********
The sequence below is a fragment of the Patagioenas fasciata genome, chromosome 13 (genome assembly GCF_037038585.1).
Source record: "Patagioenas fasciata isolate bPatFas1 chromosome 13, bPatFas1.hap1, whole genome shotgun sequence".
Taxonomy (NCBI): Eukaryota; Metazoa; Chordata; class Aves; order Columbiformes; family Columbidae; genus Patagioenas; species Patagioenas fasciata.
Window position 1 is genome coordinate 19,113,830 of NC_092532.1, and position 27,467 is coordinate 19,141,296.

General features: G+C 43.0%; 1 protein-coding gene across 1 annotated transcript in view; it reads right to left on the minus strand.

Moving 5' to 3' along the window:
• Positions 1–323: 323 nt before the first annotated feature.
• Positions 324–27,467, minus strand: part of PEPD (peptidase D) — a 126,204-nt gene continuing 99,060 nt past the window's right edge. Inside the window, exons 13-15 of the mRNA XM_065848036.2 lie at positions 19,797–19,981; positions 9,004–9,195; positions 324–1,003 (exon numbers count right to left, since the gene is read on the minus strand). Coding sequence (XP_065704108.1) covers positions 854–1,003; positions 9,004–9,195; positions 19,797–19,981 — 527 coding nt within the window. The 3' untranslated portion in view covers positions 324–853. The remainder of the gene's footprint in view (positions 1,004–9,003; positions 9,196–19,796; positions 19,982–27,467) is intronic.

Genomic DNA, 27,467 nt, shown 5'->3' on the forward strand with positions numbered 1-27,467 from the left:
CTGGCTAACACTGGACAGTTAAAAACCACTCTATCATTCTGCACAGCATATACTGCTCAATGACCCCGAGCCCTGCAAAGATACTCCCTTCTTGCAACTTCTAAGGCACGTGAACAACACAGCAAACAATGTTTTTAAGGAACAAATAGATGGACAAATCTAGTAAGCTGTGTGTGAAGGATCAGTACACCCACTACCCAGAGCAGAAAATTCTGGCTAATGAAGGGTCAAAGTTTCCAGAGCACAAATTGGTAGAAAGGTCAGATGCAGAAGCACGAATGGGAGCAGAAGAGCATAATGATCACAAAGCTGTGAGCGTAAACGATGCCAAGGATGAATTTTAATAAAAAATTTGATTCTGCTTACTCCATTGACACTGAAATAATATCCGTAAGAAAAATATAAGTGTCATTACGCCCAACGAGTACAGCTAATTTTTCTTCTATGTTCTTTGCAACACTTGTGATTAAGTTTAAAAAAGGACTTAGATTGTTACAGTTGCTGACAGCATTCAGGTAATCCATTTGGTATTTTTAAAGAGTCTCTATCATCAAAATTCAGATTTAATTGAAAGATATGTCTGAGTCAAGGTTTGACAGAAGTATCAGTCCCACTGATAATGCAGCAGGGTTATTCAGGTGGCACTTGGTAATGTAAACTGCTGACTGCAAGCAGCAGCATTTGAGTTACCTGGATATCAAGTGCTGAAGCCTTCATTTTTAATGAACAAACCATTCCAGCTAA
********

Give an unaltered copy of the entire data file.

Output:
The sequence below is a fragment of the Patagioenas fasciata genome, chromosome 13 (genome assembly GCF_037038585.1).
Source record: "Patagioenas fasciata isolate bPatFas1 chromosome 13, bPatFas1.hap1, whole genome shotgun sequence".
Taxonomy (NCBI): Eukaryota; Metazoa; Chordata; class Aves; order Columbiformes; family Columbidae; genus Patagioenas; species Patagioenas fasciata.
Window position 1 is genome coordinate 19,113,830 of NC_092532.1, and position 27,467 is coordinate 19,141,296.

General features: G+C 43.0%; 1 protein-coding gene across 1 annotated transcript in view; it reads right to left on the minus strand.

Moving 5' to 3' along the window:
• Positions 1–323: 323 nt before the first annotated feature.
• Positions 324–27,467, minus strand: part of PEPD (peptidase D) — a 126,204-nt gene continuing 99,060 nt past the window's right edge. Inside the window, exons 13-15 of the mRNA XM_065848036.2 lie at positions 19,797–19,981; positions 9,004–9,195; positions 324–1,003 (exon numbers count right to left, since the gene is read on the minus strand). Coding sequence (XP_065704108.1) covers positions 854–1,003; positions 9,004–9,195; positions 19,797–19,981 — 527 coding nt within the window. The 3' untranslated portion in view covers positions 324–853. The remainder of the gene's footprint in view (positions 1,004–9,003; positions 9,196–19,796; positions 19,982–27,467) is intronic.

Genomic DNA, 27,467 nt, shown 5'->3' on the forward strand with positions numbered 1-27,467 from the left:
CTGGCTAACACTGGACAGTTAAAAACCACTCTATCATTCTGCACAGCATATACTGCTCAATGACCCCGAGCCCTGCAAAGATACTCCCTTCTTGCAACTTCTAAGGCACGTGAACAACACAGCAAACAATGTTTTTAAGGAACAAATAGATGGACAAATCTAGTAAGCTGTGTGTGAAGGATCAGTACACCCACTACCCAGAGCAGAAAATTCTGGCTAATGAAGGGTCAAAGTTTCCAGAGCACAAATTGGTAGAAAGGTCAGATGCAGAAGCACGAATGGGAGCAGAAGAGCATAATGATCACAAAGCTGTGAGCGTAAACGATGCCAAGGATGAATTTTAATAAAAAATTTGATTCTGCTTACTCCATTGACACTGAAATAATATCCGTAAGAAAAATATAAGTGTCATTACGCCCAACGAGTACAGCTAATTTTTCTTCTATGTTCTTTGCAACACTTGTGATTAAGTTTAAAAAAGGACTTAGATTGTTACAGTTGCTGACAGCATTCAGGTAATCCATTTGGTATTTTTAAAGAGTCTCTATCATCAAAATTCAGATTTAATTGAAAGATATGTCTGAGTCAAGGTTTGACAGAAGTATCAGTCCCACTGATAATGCAGCAGGGTTATTCAGGTGGCACTTGGTAATGTAAACTGCTGACTGCAAGCAGCAGCATTTGAGTTACCTGGATATCAAGTGCTGAAGCCTTCATTTTTAATGAACAAACCATTCCAGCTAA